Sure, everyone travels north to see the leaves change colors in early and late fall. But what happens in November when the final leaf has fallen to the ground, and snow has now become commonplace for months on end?
Head to Florida for some leaf peeping! No, this isn’t your traditional leaf looking destination, but the brilliant foliage does last a lot longer than points up north, and it’s a great destination year round (especially in the winter!) These are some fabulous locations to appreciate new types of leaves in the “City of Palms,” though you might know the area as The Beaches of Ft. Myers and Sanibel:
For 15 miles, Fort Myers’ McGregor Boulevard is lined on both sides with statuesque royal palm trees, the first 200 of which were imported from Cuba and planted by Thomas Edison.
Edison & Ford Winter Estates
Visitors can walk through the the nation’s only historic Botanic Research Laboratory where Edison, Ford and Firestone planted and researched more than 14,000 plants to find a source of natural rubber which could be planted in the country and commercially produced for uses in the automobile industry, factories, airplanes and other wartime needs. Mina Edison, Thomas Edison’s wife, started the Periwinkle Garden Club at the time, which still exists in Lee County today.
Guests can also stroll through the Estate’s twenty-acres of gardens. Today, they contain more than 1,700 plants representing more than 400 species from six continents. Their most famous tree is the banyan, a four foot tree planted around 1925 that now covers almost an acre of the grounds (largest banyan tree in the U.S.). The tree’s aerial roots now have a circumference of more than 400 feet! The Estate’s collection also includes the sausage tree, tropical fruit trees including mango and citrus, orchids, bromeliads, cycads and more than 50 species of palms. Several trees that were planted during Edison’s time still stand and some garden features, such as the Edison Moonlight Garden, have been carefully restored to reflect the look, feel and scent of the historic era.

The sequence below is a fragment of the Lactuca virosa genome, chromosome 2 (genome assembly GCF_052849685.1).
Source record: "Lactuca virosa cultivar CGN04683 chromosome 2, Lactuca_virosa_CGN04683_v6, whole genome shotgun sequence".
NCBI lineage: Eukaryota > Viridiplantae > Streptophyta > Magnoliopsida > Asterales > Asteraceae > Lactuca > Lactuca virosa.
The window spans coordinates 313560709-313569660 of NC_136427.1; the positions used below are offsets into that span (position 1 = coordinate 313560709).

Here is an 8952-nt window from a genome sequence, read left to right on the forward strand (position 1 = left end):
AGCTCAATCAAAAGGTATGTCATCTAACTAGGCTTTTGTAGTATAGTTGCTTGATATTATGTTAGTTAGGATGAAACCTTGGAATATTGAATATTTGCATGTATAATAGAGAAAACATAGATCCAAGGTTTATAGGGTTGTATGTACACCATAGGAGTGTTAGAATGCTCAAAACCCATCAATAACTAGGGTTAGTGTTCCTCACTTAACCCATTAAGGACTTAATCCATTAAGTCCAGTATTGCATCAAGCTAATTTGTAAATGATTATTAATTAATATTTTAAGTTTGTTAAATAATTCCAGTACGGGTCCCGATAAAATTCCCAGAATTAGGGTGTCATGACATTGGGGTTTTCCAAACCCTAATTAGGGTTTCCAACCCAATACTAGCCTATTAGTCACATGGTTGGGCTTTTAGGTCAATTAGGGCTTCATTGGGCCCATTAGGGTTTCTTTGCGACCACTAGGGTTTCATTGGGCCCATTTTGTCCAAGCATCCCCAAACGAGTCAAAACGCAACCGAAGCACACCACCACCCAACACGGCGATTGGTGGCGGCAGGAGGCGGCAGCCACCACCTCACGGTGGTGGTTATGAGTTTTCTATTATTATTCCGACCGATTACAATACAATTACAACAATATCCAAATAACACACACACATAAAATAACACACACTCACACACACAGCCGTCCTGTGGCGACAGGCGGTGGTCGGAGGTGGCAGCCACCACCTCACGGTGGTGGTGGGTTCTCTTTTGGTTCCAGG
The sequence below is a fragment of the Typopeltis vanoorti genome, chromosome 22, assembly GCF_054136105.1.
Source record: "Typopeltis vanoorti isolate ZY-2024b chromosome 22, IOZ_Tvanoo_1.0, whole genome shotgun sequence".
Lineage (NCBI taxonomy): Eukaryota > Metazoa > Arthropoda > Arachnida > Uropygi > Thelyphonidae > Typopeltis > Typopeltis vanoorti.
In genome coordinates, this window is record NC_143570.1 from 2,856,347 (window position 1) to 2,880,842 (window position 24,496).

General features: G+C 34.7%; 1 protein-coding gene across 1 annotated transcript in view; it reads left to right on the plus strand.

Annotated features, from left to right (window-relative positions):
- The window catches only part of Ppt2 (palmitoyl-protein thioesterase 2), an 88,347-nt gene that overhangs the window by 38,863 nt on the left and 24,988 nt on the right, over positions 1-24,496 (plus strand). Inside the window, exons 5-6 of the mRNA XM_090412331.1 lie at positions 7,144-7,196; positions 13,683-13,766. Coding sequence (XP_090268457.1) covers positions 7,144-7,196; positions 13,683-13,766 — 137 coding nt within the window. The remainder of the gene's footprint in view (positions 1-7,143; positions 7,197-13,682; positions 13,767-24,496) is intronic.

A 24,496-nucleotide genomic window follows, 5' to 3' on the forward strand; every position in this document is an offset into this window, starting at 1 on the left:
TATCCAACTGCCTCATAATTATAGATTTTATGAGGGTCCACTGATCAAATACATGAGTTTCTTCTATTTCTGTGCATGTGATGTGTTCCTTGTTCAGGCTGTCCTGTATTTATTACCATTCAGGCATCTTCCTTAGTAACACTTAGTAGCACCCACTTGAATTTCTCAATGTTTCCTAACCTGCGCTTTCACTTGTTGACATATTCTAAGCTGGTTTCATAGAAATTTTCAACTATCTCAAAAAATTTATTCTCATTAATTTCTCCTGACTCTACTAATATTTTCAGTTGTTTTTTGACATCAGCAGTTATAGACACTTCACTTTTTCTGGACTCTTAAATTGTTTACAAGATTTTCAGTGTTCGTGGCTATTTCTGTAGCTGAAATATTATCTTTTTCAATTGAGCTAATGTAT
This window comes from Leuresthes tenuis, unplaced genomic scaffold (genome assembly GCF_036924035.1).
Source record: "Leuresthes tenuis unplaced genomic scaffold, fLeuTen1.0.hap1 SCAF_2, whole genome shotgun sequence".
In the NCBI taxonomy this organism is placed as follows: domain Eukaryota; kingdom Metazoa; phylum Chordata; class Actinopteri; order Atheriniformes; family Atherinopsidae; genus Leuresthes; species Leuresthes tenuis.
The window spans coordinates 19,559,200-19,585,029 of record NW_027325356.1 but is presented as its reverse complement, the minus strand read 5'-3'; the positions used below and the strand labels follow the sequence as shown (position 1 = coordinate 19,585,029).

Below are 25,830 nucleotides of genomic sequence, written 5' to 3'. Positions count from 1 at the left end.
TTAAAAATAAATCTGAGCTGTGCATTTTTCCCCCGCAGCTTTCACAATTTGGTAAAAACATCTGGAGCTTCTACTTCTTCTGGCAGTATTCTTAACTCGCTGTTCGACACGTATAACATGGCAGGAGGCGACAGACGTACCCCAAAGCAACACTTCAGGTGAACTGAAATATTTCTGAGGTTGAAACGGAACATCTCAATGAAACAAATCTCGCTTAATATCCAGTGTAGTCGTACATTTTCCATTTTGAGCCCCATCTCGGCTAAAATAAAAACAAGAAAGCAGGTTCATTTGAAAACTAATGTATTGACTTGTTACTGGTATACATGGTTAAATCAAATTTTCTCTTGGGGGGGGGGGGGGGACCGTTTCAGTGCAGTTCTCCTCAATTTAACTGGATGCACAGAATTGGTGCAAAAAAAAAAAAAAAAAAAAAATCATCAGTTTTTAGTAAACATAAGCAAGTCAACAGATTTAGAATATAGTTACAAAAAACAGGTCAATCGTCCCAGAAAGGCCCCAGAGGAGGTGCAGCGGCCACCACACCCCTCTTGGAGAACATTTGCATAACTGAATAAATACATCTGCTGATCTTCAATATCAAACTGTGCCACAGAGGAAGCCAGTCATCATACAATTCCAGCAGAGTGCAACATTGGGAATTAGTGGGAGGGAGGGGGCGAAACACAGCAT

The Estate’s horticulture staff and volunteers collect seeds from the historic trees and propagate them in the greenhouse and nursery to make them available for purchase.
J.N. “Ding” Darling National Wildlife Refuge
The Refuge is part of the largest undeveloped mangrove ecosystem in the U.S. and is famous for its spectacular migratory bird populations. “Ding” Darling was created to safeguard and enhance the pristine wildlife habitat of Sanibel Island, protect endangered and threatened species and provide feeding, nesting, and roosting areas for native and migratory birds. It’s estimated to be the second-most visited refuge in the country (there are more than 550 refuges in the National Wildlife Refuge System). Each year, the refuge treats hundreds of acres of invasive exotic Brazilian Pepper and Australian pine trees which displace native plants. The objective of this chemical and manual management activity is to protect and enhance the native subtropical habitats for indigenous flora and fauna.
Resorts such as Sanibel Moorings have Ylang Ylang trees blooming on property, which were made famous by Coco Chanel in 1923 when she introduced Chanel No. 5 in Paris.
The tree’s famous blossoms are used in this perfume, and today can be found in many other perfumes as well.
Native to Southern India, Java, Malaysia, the Philippines and other Pacific Islands, the tree is rarely seen in South Florida.
What do you think? Would you like to enjoy a winter leaf peeping in Florida?